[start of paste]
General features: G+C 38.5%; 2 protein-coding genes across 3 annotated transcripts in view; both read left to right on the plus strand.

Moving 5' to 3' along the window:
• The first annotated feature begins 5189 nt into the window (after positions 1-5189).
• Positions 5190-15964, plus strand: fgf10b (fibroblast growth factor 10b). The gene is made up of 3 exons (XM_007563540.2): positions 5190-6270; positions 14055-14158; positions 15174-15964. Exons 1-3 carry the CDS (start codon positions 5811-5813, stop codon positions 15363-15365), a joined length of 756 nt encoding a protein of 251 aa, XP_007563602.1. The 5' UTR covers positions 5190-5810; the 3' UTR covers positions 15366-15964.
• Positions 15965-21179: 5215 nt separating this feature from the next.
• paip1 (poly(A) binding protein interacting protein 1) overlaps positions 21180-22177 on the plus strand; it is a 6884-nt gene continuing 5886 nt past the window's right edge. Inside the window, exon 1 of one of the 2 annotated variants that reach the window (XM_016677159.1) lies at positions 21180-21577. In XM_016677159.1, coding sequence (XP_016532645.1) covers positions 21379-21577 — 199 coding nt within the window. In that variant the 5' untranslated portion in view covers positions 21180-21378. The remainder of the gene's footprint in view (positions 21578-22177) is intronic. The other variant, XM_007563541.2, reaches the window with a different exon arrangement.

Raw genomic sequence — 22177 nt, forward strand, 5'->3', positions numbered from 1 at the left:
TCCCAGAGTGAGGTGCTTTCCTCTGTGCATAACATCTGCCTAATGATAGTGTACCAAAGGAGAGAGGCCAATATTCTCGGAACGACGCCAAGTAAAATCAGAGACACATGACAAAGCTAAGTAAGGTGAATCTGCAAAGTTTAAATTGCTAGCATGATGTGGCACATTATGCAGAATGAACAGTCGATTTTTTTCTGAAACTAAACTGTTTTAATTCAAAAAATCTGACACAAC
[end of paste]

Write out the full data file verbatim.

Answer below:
General features: G+C 38.5%; 2 protein-coding genes across 3 annotated transcripts in view; both read left to right on the plus strand.

Moving 5' to 3' along the window:
• The first annotated feature begins 5189 nt into the window (after positions 1-5189).
• Positions 5190-15964, plus strand: fgf10b (fibroblast growth factor 10b). The gene is made up of 3 exons (XM_007563540.2): positions 5190-6270; positions 14055-14158; positions 15174-15964. Exons 1-3 carry the CDS (start codon positions 5811-5813, stop codon positions 15363-15365), a joined length of 756 nt encoding a protein of 251 aa, XP_007563602.1. The 5' UTR covers positions 5190-5810; the 3' UTR covers positions 15366-15964.
• Positions 15965-21179: 5215 nt separating this feature from the next.
• paip1 (poly(A) binding protein interacting protein 1) overlaps positions 21180-22177 on the plus strand; it is a 6884-nt gene continuing 5886 nt past the window's right edge. Inside the window, exon 1 of one of the 2 annotated variants that reach the window (XM_016677159.1) lies at positions 21180-21577. In XM_016677159.1, coding sequence (XP_016532645.1) covers positions 21379-21577 — 199 coding nt within the window. In that variant the 5' untranslated portion in view covers positions 21180-21378. The remainder of the gene's footprint in view (positions 21578-22177) is intronic. The other variant, XM_007563541.2, reaches the window with a different exon arrangement.

Raw genomic sequence — 22177 nt, forward strand, 5'->3', positions numbered from 1 at the left:
TCCCAGAGTGAGGTGCTTTCCTCTGTGCATAACATCTGCCTAATGATAGTGTACCAAAGGAGAGAGGCCAATATTCTCGGAACGACGCCAAGTAAAATCAGAGACACATGACAAAGCTAAGTAAGGTGAATCTGCAAAGTTTAAATTGCTAGCATGATGTGGCACATTATGCAGAATGAACAGTCGATTTTTTTCTGAAACTAAACTGTTTTAATTCAAAAAATCTGACACAAC